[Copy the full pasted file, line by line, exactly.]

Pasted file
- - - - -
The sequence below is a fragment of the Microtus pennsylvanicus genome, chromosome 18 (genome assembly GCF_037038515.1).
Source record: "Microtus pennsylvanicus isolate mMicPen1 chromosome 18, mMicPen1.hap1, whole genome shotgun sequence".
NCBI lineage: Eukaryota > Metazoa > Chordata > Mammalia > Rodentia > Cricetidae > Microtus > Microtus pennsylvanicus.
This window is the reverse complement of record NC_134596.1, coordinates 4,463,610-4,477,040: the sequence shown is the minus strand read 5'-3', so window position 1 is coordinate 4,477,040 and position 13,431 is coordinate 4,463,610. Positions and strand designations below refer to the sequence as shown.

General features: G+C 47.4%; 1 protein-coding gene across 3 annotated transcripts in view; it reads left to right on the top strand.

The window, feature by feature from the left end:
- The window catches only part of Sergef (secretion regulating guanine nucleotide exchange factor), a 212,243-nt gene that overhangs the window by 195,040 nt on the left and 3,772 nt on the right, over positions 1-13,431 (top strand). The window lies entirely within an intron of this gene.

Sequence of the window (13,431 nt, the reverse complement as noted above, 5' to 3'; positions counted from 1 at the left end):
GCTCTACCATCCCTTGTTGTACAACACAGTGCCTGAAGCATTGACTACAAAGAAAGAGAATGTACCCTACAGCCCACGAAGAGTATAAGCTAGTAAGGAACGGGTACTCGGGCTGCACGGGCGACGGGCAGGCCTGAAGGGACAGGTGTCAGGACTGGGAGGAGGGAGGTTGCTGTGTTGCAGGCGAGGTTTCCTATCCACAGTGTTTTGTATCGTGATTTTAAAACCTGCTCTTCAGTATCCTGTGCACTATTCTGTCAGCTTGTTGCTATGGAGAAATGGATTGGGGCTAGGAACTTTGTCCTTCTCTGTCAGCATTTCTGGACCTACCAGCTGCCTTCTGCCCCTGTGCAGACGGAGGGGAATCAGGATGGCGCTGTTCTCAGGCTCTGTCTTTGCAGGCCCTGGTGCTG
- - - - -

The sequence below is a fragment of the Microtus pennsylvanicus genome, chromosome 18 (genome assembly GCF_037038515.1).
Source record: "Microtus pennsylvanicus isolate mMicPen1 chromosome 18, mMicPen1.hap1, whole genome shotgun sequence".
NCBI lineage: Eukaryota > Metazoa > Chordata > Mammalia > Rodentia > Cricetidae > Microtus > Microtus pennsylvanicus.
This window is the reverse complement of record NC_134596.1, coordinates 4,463,610-4,477,040: the sequence shown is the minus strand read 5'-3', so window position 1 is coordinate 4,477,040 and position 13,431 is coordinate 4,463,610. Positions and strand designations below refer to the sequence as shown.

General features: G+C 47.4%; 1 protein-coding gene across 3 annotated transcripts in view; it reads left to right on the top strand.

The window, feature by feature from the left end:
- The window catches only part of Sergef (secretion regulating guanine nucleotide exchange factor), a 212,243-nt gene that overhangs the window by 195,040 nt on the left and 3,772 nt on the right, over positions 1-13,431 (top strand). The window lies entirely within an intron of this gene.

Sequence of the window (13,431 nt, the reverse complement as noted above, 5' to 3'; positions counted from 1 at the left end):
GCTCTACCATCCCTTGTTGTACAACACAGTGCCTGAAGCATTGACTACAAAGAAAGAGAATGTACCCTACAGCCCACGAAGAGTATAAGCTAGTAAGGAACGGGTACTCGGGCTGCACGGGCGACGGGCAGGCCTGAAGGGACAGGTGTCAGGACTGGGAGGAGGGAGGTTGCTGTGTTGCAGGCGAGGTTTCCTATCCACAGTGTTTTGTATCGTGATTTTAAAACCTGCTCTTCAGTATCCTGTGCACTATTCTGTCAGCTTGTTGCTATGGAGAAATGGATTGGGGCTAGGAACTTTGTCCTTCTCTGTCAGCATTTCTGGACCTACCAGCTGCCTTCTGCCCCTGTGCAGACGGAGGGGAATCAGGATGGCGCTGTTCTCAGGCTCTGTCTTTGCAGGCCCTGGTGCTG